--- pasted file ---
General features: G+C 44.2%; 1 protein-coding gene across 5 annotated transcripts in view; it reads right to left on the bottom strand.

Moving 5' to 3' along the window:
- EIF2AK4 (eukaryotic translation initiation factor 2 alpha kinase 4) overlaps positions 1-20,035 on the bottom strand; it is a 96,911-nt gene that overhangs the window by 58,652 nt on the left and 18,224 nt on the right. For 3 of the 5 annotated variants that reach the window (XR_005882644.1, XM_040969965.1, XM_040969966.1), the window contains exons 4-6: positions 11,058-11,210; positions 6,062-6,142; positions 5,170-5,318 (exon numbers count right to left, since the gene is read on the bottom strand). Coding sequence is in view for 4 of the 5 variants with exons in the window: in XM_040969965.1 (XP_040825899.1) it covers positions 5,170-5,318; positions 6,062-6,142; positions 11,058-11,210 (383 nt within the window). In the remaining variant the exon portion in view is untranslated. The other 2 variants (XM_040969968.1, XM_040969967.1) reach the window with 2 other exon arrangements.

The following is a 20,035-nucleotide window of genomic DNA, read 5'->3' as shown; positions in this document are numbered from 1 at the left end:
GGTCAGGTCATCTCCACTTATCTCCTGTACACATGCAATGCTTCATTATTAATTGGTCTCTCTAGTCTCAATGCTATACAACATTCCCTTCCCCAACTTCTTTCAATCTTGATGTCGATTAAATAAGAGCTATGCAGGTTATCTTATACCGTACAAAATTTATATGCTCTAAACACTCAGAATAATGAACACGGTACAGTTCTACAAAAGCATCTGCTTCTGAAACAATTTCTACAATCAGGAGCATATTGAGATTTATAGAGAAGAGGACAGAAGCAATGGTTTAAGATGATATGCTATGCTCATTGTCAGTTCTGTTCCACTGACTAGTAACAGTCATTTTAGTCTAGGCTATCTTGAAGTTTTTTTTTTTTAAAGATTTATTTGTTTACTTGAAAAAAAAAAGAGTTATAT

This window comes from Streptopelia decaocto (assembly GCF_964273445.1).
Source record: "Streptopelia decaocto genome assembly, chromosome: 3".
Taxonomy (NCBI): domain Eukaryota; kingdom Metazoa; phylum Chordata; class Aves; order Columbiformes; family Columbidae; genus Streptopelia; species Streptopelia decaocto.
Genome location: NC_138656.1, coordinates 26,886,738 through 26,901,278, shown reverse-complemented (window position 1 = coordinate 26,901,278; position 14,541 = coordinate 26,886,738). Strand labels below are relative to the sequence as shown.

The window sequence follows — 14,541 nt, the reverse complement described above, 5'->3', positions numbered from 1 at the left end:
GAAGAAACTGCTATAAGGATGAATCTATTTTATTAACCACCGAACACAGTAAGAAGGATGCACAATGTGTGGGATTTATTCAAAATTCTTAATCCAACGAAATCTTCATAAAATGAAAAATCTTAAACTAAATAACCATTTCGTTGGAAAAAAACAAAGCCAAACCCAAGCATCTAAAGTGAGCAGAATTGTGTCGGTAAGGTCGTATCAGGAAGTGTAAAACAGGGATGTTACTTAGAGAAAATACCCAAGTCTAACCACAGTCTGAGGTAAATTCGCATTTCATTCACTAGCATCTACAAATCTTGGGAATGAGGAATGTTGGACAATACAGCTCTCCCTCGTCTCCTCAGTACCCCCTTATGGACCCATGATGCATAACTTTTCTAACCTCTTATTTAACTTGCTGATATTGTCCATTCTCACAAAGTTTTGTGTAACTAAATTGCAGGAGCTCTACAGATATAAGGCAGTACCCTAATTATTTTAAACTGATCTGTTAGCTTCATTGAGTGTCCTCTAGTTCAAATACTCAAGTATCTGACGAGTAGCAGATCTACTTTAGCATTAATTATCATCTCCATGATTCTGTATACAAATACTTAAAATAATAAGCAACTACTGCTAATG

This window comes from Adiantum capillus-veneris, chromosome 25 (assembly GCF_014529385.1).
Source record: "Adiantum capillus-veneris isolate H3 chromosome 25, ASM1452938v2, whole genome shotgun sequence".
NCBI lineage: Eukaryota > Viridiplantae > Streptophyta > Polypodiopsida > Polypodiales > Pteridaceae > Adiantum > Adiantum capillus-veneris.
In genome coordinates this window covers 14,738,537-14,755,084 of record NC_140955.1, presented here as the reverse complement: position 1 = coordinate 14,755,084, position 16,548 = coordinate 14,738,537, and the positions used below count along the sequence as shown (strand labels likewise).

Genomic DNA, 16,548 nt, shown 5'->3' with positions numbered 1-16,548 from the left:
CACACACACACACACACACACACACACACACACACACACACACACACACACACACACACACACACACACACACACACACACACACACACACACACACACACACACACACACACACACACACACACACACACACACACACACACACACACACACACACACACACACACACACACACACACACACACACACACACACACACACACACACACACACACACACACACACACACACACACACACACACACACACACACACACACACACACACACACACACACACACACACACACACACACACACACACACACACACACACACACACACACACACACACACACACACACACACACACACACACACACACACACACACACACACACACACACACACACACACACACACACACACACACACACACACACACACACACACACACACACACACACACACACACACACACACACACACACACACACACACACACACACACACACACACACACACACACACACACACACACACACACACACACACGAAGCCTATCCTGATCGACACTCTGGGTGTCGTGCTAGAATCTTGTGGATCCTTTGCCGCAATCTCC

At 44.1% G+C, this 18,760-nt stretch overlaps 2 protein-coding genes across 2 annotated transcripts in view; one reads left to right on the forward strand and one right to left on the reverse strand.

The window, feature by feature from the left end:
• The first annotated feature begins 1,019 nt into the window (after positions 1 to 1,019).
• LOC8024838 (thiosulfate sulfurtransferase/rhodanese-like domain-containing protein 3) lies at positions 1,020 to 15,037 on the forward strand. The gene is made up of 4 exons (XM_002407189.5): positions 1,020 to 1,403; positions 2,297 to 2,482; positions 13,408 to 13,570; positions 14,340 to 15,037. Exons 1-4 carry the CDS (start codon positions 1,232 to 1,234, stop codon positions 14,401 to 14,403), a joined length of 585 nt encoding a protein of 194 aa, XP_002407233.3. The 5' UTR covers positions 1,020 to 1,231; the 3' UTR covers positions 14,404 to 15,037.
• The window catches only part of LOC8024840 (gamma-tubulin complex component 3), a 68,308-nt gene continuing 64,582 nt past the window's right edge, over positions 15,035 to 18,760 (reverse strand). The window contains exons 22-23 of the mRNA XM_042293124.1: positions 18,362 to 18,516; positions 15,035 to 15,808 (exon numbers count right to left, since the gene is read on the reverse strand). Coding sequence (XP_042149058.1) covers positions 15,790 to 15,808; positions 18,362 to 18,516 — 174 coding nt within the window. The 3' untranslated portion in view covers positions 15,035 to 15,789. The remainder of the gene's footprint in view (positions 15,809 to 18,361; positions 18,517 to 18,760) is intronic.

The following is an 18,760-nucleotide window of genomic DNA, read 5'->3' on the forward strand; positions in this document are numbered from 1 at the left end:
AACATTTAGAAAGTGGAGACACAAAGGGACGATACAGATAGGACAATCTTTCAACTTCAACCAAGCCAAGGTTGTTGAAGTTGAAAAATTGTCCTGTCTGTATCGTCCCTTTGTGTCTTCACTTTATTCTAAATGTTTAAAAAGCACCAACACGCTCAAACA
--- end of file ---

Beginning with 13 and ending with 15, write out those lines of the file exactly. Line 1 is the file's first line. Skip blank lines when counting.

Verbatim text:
Source record: "Adiantum capillus-veneris isolate H3 chromosome 25, ASM1452938v2, whole genome shotgun sequence".
NCBI lineage: Eukaryota > Viridiplantae > Streptophyta > Polypodiopsida > Polypodiales > Pteridaceae > Adiantum > Adiantum capillus-veneris.
In genome coordinates this window covers 14,738,537-14,755,084 of record NC_140955.1, presented here as the reverse complement: position 1 = coordinate 14,755,084, position 16,548 = coordinate 14,738,537, and the positions used below count along the sequence as shown (strand labels likewise).